Michelle, 40, and Aliyah, 16, both wearing sunscreen; Myrtle Beach, South Carolina. Photo by Jacq Harriet

What If Avoiding the Sun Is Bad for You?

The pros and cons of sun exposure don’t start and end with vitamin D and skin cancer

Markham Heid
Published in
13 min readJul 25, 2019


ItIt was around 15 years ago that Dr. Matt Zirwas, an Ohio-based dermatologist, first noticed something curious about the people he was treating at his clinic.

“The older patients I was seeing [who had] lots of sun damage and lots of skin cancer would be very robust, very energetic people,” he says. These were people who, apart from their skin cancers, tended to be in excellent health and taking very few prescription drugs.

“But then I’d see these people who had beautiful skin and no cancers, and they were very low-energy and taking medications for all these different health problems,” he recalls. He began to wonder whether exposure to ultraviolet (UV) light, mostly from the sun, had more health benefits than he and other experts realized.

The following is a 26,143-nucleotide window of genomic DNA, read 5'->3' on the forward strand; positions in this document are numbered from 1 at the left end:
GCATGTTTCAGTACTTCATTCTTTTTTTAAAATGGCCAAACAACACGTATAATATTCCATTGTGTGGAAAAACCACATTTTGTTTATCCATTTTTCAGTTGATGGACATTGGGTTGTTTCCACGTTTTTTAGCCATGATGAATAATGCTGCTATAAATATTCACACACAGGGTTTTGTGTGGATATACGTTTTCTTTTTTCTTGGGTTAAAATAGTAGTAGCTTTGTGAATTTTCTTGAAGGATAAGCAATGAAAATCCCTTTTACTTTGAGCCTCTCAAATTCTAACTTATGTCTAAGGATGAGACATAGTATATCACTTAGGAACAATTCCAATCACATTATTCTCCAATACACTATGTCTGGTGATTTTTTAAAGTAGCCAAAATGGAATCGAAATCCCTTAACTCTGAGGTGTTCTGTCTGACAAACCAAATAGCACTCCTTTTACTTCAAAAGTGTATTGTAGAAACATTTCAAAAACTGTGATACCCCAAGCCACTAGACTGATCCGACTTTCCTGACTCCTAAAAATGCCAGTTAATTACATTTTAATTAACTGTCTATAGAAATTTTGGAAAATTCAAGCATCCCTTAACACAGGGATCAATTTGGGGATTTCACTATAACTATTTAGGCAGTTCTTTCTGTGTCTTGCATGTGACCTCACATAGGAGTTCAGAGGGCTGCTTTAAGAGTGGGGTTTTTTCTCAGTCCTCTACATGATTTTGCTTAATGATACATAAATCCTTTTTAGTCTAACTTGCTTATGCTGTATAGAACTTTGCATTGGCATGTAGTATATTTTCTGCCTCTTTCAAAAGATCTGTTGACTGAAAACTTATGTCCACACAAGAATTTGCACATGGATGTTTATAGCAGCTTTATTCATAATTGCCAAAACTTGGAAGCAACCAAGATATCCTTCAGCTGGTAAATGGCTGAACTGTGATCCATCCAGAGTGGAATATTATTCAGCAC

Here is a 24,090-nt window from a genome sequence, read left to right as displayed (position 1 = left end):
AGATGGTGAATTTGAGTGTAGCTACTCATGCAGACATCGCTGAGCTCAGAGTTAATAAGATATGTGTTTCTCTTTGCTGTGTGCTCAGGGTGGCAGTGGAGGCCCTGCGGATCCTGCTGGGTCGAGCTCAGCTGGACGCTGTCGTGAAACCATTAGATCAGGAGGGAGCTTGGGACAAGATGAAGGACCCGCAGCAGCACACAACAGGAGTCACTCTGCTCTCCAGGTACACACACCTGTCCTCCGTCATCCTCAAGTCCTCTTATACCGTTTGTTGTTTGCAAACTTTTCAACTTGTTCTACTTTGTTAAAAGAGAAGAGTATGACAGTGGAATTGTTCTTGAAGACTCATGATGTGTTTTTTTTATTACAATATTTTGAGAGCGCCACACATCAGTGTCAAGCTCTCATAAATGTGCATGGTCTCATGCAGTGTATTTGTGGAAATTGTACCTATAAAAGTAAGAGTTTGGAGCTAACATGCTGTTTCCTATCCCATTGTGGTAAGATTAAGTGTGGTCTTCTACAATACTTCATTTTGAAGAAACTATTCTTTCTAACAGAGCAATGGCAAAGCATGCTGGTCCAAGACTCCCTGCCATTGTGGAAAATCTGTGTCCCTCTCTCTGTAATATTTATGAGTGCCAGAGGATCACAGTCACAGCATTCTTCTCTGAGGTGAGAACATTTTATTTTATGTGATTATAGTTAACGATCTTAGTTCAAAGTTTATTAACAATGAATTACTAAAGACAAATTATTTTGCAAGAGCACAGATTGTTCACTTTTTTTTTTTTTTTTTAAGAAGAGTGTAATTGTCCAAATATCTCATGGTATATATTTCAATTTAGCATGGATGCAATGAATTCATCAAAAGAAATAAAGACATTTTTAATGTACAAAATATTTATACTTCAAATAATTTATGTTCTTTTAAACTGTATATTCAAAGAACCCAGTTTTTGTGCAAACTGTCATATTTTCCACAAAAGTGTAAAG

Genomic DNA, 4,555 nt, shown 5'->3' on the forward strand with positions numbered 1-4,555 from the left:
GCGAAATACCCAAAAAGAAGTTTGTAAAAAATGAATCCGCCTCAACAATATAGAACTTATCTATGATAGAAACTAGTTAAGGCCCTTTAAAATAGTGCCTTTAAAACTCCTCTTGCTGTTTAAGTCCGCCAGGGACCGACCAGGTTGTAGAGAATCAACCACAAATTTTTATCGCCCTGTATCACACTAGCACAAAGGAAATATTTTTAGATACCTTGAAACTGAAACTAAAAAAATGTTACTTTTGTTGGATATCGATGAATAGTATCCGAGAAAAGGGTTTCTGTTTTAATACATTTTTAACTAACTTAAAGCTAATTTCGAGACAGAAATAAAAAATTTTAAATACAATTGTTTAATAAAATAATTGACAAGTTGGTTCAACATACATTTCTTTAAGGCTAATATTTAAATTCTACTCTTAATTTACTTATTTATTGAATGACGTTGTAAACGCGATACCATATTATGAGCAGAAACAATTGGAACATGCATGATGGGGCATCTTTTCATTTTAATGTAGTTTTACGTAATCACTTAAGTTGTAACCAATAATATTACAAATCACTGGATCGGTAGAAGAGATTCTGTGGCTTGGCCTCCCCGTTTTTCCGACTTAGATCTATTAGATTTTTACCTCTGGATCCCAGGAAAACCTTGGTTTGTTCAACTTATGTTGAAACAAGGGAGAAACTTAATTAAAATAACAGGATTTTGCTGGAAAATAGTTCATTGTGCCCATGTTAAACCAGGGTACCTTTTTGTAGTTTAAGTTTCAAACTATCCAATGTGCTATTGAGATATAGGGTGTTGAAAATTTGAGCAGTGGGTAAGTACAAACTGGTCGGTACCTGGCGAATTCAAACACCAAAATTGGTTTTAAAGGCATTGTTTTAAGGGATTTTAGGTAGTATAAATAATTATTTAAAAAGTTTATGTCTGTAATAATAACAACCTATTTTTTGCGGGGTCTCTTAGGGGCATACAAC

When most people consider UV light and its effects, skin cancer and premature aging come to mind. And there’s no question that exposure to the sun, tanning beds, and other sources of UV light damages the skin in ways that promote aging and cancer. That’s why most dermatologists and public health officials recommend that Americans slather sunscreen on exposed skin whenever they leave the house — even in the wintertime — or take other steps to avoid sun exposure.

“The standard line from dermatologists is that no part of your skin should ever be exposed to unprotected sun,” Zirwas says. “And I agree that if you’re talking about preventing skin cancer and aging, you want to avoid the sun.” But his clinical observations made him wonder whether the story on UV light was really all negative, and if a zero-tolerance policy on sun exposure was warranted when taking a broad view of human health.

“We evolved as outdoor creatures who were exposed to the sun, so it never made sense to me that sun exposure would be all bad,” he says.

Zirwas started reading the published literature on UV exposure and human health. In 2014, a study appeared that Zirwas says changed his thinking from “this is all kind of interesting” to “holy shit!”

That study was published in the Journal of Internal Medicine, and it examined 20 years of…



Markham Heid

I’m a frequent contributor at TIME, the New York Times, and other media orgs. I write mostly about health and science. I like long walks and the Grateful Dead.